Eden’s response could have been better worded, but she does make clear that the string of disparate events the woman cites do not have any relationship with the Muslim woman on the train: “What’s it got to do with this poor lady here? What’s it got to do with her?”

The racism lies in the woman’s use of the notion of ‘Islam’ to erroneously tie together events as a far removed from each other as an Iranian-Australian with a penchant for dressing up as a Shia cleric taking people hostage in a Sydney cafe, the brutal massacre of Christian students in a Kenyan university, a civil war arising out of resistance to a Western-backed despot in Syria, and a woman wearing the hijab on a Sydney train.

And this is exactly the kind of conflation Ben Fordham himself engages in. Appearing on Channel 9 just hours after the Charlie Hebdo attacks, before details of what had happened and who was responsible had been confirmed, he saw fit to hold an entire global religion responsible for the deaths of the French journalists: ‘Islam has a serious problem in its ranks… This is the same thing we’re seeing all around the world… We’re kidding ourselves if we don’t have a conversation to say that Islam has a serious problem in its ranks…’

When presented with the speculation that Al Qaeda in Yemen had taken responsibility for the massacre, he replied:

“To a large degree it doesn’t really matter, it’s like with the Sydney siege, well hang on this guy’s not a member of Islamic State, does it change the end result? Whether it’s al Qaeda, whether it’s Islamic State, whether it’s any other group, they have sent messages out to the rest of the world encouraging people to take up arms, to slash people’s throats, to run people down in cars and that’s what’s happening around the place, and if we keep on ignoring it then we ignore it at our peril.”

In the same interview, Fordham even resorted to the ‘some of my bests friends are (insert minority that is the target of racism to follow)…’ trope:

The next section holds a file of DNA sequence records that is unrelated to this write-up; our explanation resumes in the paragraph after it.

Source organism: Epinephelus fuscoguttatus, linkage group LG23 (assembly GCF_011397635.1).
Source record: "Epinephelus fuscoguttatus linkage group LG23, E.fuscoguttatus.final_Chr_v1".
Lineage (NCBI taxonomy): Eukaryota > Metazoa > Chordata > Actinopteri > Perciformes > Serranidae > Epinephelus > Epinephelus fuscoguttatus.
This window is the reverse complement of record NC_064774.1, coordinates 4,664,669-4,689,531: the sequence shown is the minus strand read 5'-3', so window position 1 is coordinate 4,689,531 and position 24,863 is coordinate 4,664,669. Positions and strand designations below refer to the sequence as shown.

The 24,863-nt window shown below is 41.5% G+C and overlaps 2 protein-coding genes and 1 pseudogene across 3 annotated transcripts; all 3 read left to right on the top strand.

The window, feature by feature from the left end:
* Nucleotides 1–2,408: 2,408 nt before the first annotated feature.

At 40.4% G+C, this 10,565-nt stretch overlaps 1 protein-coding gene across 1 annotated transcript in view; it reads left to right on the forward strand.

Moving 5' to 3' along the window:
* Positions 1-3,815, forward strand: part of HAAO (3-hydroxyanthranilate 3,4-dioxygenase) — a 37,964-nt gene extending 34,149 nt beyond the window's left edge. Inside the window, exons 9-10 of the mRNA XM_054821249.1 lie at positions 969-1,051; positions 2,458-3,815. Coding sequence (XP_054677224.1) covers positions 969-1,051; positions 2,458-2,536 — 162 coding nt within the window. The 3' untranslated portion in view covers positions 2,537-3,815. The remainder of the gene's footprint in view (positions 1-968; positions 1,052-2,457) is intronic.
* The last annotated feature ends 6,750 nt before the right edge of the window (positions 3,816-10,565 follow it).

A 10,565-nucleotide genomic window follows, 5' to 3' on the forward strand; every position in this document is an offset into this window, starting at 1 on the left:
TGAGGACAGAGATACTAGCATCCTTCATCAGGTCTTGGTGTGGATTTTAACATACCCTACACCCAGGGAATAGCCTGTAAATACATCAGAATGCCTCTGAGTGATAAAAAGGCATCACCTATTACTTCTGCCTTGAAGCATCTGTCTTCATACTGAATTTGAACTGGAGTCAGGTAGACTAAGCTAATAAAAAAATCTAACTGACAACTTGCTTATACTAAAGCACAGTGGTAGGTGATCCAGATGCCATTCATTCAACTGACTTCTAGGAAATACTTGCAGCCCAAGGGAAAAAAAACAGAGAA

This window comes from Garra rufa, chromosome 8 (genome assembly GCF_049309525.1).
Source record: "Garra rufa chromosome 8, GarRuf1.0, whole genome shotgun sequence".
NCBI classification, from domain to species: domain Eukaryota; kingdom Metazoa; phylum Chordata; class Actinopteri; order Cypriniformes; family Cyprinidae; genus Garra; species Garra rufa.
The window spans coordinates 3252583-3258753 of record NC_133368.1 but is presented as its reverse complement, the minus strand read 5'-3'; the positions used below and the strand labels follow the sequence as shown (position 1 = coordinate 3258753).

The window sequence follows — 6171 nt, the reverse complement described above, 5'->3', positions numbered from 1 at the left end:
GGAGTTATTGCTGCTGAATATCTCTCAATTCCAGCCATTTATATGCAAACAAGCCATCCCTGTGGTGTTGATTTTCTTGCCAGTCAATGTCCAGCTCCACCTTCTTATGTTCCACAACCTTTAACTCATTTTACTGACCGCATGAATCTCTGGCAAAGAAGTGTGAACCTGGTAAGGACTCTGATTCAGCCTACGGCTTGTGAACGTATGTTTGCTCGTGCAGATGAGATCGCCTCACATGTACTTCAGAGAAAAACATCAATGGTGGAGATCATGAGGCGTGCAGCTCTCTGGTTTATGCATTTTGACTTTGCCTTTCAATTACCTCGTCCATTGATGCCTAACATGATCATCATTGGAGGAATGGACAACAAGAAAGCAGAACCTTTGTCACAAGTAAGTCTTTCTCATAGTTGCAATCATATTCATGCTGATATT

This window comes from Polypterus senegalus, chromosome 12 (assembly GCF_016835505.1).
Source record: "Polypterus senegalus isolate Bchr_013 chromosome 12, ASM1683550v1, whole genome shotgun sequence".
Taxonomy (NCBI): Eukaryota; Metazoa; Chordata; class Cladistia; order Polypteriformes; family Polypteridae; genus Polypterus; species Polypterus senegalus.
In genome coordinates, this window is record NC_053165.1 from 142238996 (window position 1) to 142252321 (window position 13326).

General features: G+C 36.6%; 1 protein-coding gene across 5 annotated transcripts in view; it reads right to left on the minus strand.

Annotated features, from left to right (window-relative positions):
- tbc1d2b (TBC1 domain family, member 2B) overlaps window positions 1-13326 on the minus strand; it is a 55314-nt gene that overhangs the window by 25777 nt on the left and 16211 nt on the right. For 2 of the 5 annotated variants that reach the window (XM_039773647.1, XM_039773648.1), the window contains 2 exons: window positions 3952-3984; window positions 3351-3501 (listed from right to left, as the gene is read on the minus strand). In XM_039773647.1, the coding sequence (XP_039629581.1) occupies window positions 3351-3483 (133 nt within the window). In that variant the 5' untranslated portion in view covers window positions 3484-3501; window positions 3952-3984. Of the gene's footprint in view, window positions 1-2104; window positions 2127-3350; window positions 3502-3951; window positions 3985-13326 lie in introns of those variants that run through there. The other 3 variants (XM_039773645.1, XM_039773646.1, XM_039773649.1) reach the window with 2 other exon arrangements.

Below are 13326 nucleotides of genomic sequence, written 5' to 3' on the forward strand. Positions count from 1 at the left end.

‘I’ve got one of my dear friends he’s a guy called Hazem, he runs a convenience store on the corner of my place, he’s been around to meet our new baby he’s one of our dear friends. Muslims like Hazem are some of the best people on Earth… but he knows, as many other Muslims do, they’ve got some people in their ranks, and this is not unique to Islam, but it’s a bigger problem in Islam than any other faith at the moment and we need to confront it.’

And so it is Fordham’s love of this Muslim who is deemed safe enough to be allowed near a newborn child that actually reinforces his racist demonisation of Islam as a whole.

In a similarly paradoxical way, the more the media fawns over Stacey Eden and demonises her racist interlocutor the more it underlines its own role in the racism at play.

For the woman on the train is quite clear about where her racist thinking comes from when she repeatedly tells Eden to read the newspaper.

Her mistake was that she expressed her views to strangers on a train, rather than the audiences of 2GB, the Daily Mail, or Channel 9.

* Dr Chloe Patton is a is a Postdoctoral Research Fellow at the International Centre for Muslim and non-Muslim Understanding within the University of South Australia.

Dr Chloe Patton is a Postdoctoral Research Fellow in the International Centre for Muslim and non-Muslim Understanding at the University of South Australia.